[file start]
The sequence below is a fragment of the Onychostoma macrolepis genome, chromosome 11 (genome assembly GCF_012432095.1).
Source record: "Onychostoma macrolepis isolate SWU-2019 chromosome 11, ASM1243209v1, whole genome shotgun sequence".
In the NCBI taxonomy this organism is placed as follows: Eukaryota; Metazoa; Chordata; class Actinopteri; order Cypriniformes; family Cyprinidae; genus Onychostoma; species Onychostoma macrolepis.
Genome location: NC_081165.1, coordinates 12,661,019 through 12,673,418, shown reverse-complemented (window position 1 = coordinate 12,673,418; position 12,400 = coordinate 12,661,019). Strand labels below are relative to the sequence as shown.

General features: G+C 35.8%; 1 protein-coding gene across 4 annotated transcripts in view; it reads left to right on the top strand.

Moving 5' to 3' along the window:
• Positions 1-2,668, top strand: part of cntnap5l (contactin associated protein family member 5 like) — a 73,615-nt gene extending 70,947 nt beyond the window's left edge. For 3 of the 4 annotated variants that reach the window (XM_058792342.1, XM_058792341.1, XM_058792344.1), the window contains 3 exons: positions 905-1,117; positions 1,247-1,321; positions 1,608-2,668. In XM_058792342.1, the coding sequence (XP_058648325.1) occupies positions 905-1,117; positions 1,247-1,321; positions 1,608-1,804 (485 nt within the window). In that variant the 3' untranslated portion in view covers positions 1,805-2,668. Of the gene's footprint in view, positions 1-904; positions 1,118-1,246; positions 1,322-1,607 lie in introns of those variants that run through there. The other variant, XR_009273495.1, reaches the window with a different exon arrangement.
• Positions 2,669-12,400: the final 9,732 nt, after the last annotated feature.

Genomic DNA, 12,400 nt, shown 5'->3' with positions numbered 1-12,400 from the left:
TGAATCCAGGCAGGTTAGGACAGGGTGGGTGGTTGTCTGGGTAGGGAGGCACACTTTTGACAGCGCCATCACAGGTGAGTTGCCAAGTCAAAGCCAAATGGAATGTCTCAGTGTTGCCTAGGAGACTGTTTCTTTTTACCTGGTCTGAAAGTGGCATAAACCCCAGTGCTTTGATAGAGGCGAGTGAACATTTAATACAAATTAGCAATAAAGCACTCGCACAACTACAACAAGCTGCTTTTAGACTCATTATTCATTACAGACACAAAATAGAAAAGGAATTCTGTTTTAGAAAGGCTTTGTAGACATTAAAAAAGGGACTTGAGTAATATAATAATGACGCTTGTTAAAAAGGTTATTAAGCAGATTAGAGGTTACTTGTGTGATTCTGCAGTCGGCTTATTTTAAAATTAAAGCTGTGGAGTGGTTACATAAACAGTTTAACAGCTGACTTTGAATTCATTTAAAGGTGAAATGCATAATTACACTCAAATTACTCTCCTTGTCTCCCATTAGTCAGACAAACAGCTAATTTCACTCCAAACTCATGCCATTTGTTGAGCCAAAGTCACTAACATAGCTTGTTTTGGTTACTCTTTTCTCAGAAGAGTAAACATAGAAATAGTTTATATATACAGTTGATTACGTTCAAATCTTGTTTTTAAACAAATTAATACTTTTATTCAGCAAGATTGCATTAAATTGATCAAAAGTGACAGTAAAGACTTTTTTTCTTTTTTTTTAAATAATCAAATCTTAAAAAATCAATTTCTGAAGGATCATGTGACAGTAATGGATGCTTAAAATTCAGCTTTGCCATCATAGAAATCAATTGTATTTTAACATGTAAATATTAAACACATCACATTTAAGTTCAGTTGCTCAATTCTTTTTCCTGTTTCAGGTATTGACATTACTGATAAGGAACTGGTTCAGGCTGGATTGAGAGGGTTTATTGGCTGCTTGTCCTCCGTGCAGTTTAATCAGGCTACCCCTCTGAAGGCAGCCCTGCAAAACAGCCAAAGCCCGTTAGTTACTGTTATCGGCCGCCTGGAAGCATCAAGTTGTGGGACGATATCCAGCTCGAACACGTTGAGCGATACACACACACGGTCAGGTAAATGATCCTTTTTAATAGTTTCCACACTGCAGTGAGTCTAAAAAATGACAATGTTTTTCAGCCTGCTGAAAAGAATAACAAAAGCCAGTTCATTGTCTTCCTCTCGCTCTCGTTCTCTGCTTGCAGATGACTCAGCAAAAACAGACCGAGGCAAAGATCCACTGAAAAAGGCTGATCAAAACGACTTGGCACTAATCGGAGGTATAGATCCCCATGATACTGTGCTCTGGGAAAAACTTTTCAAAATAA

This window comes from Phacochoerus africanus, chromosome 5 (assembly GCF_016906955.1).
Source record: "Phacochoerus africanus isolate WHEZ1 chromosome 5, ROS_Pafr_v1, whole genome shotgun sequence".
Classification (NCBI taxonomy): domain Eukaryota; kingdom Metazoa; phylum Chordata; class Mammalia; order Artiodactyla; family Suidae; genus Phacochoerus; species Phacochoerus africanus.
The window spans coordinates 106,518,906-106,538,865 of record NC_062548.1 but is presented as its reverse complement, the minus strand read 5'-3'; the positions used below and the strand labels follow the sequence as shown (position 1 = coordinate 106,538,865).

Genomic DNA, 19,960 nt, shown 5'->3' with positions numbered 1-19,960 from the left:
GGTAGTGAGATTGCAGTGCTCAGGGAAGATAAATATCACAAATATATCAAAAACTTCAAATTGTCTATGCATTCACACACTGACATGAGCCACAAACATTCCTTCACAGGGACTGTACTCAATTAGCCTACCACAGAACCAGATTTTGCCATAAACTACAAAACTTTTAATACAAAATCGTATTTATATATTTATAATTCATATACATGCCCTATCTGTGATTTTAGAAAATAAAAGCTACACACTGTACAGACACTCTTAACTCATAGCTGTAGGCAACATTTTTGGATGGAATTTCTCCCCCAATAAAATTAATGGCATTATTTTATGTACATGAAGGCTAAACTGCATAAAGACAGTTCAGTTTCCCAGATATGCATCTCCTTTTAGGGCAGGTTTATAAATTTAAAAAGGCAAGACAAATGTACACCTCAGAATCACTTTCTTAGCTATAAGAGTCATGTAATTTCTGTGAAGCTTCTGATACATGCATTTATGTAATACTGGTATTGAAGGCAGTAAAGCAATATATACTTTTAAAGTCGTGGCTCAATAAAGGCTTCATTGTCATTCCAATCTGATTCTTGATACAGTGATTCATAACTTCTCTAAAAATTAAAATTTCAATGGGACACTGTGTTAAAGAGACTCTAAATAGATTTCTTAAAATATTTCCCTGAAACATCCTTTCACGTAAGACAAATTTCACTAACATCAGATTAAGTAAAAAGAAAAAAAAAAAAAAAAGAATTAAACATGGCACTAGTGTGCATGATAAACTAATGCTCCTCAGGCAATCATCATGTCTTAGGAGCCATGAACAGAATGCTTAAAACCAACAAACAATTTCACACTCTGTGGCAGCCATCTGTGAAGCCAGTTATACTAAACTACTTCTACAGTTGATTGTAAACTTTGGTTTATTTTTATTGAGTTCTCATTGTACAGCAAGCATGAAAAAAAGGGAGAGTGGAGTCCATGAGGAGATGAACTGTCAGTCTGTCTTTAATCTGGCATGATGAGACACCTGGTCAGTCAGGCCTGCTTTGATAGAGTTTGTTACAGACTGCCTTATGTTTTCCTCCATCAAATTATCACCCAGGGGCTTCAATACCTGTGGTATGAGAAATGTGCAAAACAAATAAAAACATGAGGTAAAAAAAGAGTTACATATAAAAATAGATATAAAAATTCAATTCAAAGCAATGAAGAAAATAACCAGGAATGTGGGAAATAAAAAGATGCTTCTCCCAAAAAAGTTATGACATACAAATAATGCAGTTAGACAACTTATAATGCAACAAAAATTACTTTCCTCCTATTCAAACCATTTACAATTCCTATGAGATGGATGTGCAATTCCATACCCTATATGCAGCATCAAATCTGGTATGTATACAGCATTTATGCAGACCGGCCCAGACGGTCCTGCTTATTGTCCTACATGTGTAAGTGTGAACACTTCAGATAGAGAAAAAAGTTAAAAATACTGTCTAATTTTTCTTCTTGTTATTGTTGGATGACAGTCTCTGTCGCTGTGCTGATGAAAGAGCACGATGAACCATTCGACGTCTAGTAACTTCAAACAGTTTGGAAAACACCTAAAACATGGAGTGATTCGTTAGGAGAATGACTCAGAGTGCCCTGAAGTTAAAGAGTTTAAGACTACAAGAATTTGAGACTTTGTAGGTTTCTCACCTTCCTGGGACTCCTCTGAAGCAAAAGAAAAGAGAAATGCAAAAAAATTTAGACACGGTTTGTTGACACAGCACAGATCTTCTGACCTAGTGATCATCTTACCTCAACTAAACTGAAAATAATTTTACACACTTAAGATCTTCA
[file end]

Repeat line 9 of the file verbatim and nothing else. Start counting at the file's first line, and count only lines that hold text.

Genomic DNA, 12,400 nt, shown 5'->3' with positions numbered 1-12,400 from the left: